The Atonement of the Lord Jesus Christ is the heart and core and center of revealed religion.

Elder Bruce R. McConkie Christ and the Creation

By , on September 23, 2016

Grace, Gratitude, King Benjamin, Lund


King Benjamin initially emphasized one aspect of God’s graciousness, that God is responsible for our creation. By this, Benjamin seemed to have meant not just the making of our own bodies, but the whole of creation-the heavens, the earth, and all that in them are. That simple fact alone should be basis enough for our unending gratitude. When a man creates something through his own labor-a work of art, a building, a piece of furniture, great music-we say that it is his. In other words, we recognize that he has claim upon it, that he has stewardship over it, that he has the right to do with it as he wishes.

By that same principle, we should acknowledge that because all that we see and know comes from the labor of God’s hands, it is his. Therefore, whatever we have, or take, or use, or enjoy puts us automatically in his debt. In a revelation to the Prophet Joseph Smith, the Lord clearly stated that this is indeed the case: “For it is expedient that I, the Lord, should make every man accountable, as a steward over earthly blessings, which I have made and prepared for my creatures. I, the Lord, stretched out the heavens, and built the earth, my very handiwork; and all things therein are mine” ( D&C 104:13-14; emphasis added). Note the possessive phrases used in those verses: “which I have made,” “my very handiwork,” “all things therein are mine.” As the Psalmist said, “The earth is the Lord’s, and the fulness thereof; the world, and they that dwell therein” (Ps. 24:1).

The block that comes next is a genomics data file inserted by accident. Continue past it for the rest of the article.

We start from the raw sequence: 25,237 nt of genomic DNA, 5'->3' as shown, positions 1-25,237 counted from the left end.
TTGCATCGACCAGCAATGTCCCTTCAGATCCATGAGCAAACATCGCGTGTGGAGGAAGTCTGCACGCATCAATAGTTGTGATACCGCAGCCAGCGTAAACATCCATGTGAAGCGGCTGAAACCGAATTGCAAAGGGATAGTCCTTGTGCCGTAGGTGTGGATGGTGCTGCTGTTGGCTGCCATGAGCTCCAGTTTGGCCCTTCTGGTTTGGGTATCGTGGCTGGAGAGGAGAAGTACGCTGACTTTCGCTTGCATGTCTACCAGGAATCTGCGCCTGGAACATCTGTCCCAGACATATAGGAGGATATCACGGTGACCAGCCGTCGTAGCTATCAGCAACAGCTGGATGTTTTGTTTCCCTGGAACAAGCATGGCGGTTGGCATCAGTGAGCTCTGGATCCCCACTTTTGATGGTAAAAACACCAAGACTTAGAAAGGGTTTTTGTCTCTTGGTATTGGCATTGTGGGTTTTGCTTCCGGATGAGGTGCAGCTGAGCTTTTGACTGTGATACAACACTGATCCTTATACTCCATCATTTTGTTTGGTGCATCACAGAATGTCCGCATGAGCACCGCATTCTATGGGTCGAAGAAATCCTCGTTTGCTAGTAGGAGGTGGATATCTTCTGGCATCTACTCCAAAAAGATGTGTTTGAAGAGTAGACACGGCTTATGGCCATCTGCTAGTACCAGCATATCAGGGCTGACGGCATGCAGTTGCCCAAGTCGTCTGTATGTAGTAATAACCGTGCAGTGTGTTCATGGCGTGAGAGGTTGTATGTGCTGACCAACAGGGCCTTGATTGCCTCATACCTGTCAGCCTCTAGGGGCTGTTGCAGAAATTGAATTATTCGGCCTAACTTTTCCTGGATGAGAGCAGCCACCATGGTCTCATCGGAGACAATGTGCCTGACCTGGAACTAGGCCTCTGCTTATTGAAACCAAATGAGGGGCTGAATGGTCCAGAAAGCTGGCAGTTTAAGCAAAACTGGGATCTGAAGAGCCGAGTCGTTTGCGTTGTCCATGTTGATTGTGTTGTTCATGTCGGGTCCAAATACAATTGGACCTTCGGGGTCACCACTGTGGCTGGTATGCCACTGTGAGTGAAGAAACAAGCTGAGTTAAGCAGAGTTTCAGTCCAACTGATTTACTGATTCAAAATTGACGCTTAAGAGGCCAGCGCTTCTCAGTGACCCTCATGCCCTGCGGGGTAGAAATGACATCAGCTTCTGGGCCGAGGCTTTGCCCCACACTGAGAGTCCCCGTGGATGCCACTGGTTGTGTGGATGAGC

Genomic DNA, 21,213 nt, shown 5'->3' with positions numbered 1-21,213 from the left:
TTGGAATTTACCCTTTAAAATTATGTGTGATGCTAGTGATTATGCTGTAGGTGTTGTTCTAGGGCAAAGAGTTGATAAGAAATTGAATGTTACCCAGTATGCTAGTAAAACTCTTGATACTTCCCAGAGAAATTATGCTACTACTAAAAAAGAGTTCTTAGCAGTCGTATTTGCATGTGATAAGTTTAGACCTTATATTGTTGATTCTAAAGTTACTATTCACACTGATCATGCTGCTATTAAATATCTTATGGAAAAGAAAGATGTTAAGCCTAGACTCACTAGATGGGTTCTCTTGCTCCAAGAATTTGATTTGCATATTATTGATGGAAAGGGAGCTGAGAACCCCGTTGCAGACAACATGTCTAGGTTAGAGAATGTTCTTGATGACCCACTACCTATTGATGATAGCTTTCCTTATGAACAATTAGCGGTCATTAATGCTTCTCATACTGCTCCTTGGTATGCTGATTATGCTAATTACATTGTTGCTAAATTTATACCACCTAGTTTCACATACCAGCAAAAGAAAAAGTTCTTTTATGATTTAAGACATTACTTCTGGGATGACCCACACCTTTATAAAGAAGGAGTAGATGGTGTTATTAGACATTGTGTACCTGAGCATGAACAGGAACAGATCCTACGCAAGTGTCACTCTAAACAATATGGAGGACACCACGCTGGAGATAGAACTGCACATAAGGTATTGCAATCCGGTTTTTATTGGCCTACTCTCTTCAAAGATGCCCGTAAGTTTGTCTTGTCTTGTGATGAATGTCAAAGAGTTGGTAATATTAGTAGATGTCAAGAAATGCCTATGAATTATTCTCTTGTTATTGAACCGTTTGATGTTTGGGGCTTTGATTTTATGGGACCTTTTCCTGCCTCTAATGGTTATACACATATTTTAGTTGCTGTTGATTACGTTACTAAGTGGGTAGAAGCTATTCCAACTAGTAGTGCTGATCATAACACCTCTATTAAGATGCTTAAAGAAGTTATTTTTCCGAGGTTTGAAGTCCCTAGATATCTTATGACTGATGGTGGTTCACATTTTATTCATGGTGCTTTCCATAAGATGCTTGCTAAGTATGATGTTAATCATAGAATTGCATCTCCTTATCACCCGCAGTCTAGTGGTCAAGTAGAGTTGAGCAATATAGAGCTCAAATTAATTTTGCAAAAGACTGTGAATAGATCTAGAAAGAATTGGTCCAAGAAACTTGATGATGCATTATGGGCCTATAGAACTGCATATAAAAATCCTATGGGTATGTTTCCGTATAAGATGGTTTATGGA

Think for a moment how that simple concept would alter people’s thinking if they would really accept it. We clutch things to our bosom and say, “These are mine.” Individuals rob, cheat, and steal, or they manipulate and maneuver so they may be able to claim things as their own. Figuratively, the rich sit on their velvet thrones, drinking from golden goblets, and ignore the desperate sufferings of the poor because they think that what they have received belongs solely to them. Nations go to war over lands that they did nothing to create.

If we truly believed that God was the owner of all things, that man was only a user and a borrower, our approach to life would alter drastically. A classic illustration of that principle was the man Job. After facing devastating losses of family, property, and health, he stated simply, “Naked came I out of my mother’s womb, and naked shall I return thither: the Lord gave, and the Lord hath taken away; blessed be the name of the Lord” (Job 1:21). Henry B. Eyring spoke of this natural human tendency to forget all that God has done for us: “We so easily forget that we came into life with nothing. Whatever we get soon seems our natural right, not a gift. And we forget the giver. Then our gaze shifts from what we have been given to what we don’t have yet. . . . The remembrance urged upon us by King Benjamin can be ours. Remembrance is the seed of gratitude.

Elder Gerald N. Lund, Selected Writings of Gerald N. Lund, (1995, Deseret Book Company, Salt Lake City, Utah)

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